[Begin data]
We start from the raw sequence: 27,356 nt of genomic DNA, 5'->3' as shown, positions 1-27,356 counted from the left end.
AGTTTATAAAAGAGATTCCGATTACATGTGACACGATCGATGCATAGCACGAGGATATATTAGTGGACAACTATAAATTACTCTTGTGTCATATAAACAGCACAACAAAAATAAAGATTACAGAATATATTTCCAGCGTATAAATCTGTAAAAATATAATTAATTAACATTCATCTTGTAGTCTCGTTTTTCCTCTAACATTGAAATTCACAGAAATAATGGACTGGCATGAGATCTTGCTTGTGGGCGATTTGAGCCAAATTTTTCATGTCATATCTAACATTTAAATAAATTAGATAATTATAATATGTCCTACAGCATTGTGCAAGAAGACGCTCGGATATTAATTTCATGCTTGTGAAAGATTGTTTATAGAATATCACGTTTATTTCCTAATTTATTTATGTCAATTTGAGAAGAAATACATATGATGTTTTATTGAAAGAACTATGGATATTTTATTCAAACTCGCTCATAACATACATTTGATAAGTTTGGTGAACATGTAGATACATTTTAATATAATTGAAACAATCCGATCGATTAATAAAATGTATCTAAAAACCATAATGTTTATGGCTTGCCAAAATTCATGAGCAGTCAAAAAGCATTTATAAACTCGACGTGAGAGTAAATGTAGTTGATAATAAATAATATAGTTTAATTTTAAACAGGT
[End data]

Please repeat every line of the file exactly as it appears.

We start from the raw sequence: 27,356 nt of genomic DNA, 5'->3' as shown, positions 1-27,356 counted from the left end.
AGTTTATAAAAGAGATTCCGATTACATGTGACACGATCGATGCATAGCACGAGGATATATTAGTGGACAACTATAAATTACTCTTGTGTCATATAAACAGCACAACAAAAATAAAGATTACAGAATATATTTCCAGCGTATAAATCTGTAAAAATATAATTAATTAACATTCATCTTGTAGTCTCGTTTTTCCTCTAACATTGAAATTCACAGAAATAATGGACTGGCATGAGATCTTGCTTGTGGGCGATTTGAGCCAAATTTTTCATGTCATATCTAACATTTAAATAAATTAGATAATTATAATATGTCCTACAGCATTGTGCAAGAAGACGCTCGGATATTAATTTCATGCTTGTGAAAGATTGTTTATAGAATATCACGTTTATTTCCTAATTTATTTATGTCAATTTGAGAAGAAATACATATGATGTTTTATTGAAAGAACTATGGATATTTTATTCAAACTCGCTCATAACATACATTTGATAAGTTTGGTGAACATGTAGATACATTTTAATATAATTGAAACAATCCGATCGATTAATAAAATGTATCTAAAAACCATAATGTTTATGGCTTGCCAAAATTCATGAGCAGTCAAAAAGCATTTATAAACTCGACGTGAGAGTAAATGTAGTTGATAATAAATAATATAGTTTAATTTTAAACAGGT